International News Archive - November 11, 2005
BEIJING (Reuters) - Six-party talks on North Korea's nuclear program ended in Beijing on Friday with a statement from host China saying they planned to meet again as soon as possible.
MUMBAI (Reuters) - One of India's most wanted men, suspected of involvement in a wave of bombings 12 years ago that killed 260 people in the country's financial capital, will appear in a court in Mumbai on Friday, a state prosecutor said.
By Achmad Sukarsono JAKARTA (Reuters) - Indonesia needs more cooperation from the public to track down Islamic militants who are sometimes regarded as heroes in the world's most populous Muslim nation, Jakarta's top counter-terrorism official said on Friday.
LIMA, Peru (Reuters) - Peru recalled its ambassador to Japan on Thursday and warned the Asian nation not to interfere in its efforts to get ex-President Alberto Fujimori extradited from Chile, where he is under arrest.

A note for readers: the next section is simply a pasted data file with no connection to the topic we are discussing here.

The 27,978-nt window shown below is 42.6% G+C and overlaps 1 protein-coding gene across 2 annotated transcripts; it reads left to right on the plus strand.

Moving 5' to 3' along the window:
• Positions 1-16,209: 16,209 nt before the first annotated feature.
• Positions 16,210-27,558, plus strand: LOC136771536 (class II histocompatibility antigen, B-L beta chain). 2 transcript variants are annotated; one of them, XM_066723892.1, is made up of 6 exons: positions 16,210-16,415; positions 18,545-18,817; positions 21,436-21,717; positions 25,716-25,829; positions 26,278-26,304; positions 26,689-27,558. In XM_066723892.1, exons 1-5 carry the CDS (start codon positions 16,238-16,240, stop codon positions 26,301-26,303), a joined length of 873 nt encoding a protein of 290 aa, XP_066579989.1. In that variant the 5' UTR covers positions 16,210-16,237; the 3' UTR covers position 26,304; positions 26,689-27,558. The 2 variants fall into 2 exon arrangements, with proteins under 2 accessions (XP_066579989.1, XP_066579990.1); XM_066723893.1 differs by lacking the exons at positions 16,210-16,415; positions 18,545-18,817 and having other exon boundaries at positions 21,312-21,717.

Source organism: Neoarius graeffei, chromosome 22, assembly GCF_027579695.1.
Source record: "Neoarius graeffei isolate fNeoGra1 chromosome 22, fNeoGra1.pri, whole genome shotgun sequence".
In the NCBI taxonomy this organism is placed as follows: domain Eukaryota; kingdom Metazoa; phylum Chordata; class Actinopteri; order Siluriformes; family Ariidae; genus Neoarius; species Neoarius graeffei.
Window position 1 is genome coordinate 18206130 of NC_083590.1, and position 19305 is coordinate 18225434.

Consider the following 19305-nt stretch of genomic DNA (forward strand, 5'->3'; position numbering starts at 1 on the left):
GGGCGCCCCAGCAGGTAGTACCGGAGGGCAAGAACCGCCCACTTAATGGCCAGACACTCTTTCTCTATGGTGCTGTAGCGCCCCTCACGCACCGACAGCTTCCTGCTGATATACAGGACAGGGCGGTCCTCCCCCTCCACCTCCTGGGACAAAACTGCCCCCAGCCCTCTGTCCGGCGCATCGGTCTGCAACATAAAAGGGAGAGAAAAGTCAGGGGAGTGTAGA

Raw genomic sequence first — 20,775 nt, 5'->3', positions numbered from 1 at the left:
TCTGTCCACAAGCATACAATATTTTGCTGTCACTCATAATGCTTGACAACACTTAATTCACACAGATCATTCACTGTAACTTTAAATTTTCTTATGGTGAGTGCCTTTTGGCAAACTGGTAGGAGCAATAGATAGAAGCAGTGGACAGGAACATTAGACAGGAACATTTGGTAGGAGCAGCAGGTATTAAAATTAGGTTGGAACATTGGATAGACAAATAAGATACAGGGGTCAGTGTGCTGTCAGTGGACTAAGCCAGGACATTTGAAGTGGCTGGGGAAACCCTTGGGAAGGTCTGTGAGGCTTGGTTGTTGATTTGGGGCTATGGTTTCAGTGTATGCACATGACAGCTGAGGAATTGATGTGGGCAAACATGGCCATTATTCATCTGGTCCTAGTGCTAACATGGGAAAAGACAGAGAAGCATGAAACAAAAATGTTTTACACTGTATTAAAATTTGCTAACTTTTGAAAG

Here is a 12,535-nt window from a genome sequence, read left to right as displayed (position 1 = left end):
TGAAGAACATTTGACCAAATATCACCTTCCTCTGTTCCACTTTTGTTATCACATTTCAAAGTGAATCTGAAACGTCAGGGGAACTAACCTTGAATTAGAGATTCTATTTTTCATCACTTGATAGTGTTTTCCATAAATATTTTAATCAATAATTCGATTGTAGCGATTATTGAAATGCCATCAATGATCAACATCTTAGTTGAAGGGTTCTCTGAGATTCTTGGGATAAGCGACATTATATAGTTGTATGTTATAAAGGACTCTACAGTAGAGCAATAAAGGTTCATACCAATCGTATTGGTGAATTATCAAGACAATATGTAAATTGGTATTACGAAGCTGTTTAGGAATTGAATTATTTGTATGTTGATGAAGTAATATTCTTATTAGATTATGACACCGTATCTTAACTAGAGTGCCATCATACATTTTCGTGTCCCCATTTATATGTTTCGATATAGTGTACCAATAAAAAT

JERUSALEM (Reuters) - The new leader of Israel's Labour Party, bent on pulling out of Ariel Sharon's ruling coalition, will ask the prime minister to call elections as early as March, a senior aide said on Friday.
By Matthew Bigg PARIS (Reuters) - France began a holiday weekend on Friday that will test a downward trend in violence since the government imposed emergency measures against rioters angered by conditions in the country's poorest suburbs.
By Kim So-young SEOUL (Reuters) - South Korea scrambled six fighter jets on Friday to intercept two North Korean planes that briefly crossed a disputed frontier over the Yellow Sea before heading back, the South Korean military said.
SYDNEY (Reuters) - An Australian man, one of 18 arrested in recent days on terror charges, attended covert meetings in 2005 with the other accused to discuss explosives and their packaging, a Sydney court was told on Friday.
By Lindsay Beck and Teruaki Ueno BEIJING (Reuters) - Talks aimed at persuading North Korea to scrap its nuclear weapons programs wound up on Friday with a statement from the Chinese hosts saying that the six parties planned to meet again as soon as possible.
By Daniel Wallis NAIROBI (Reuters) - Somali pirates attacked five more ships this week after a failed attempt to seize a luxury liner, in a sharp rise of banditry apparently directed by a mysterious "mother ship" prowling the Indian Ocean.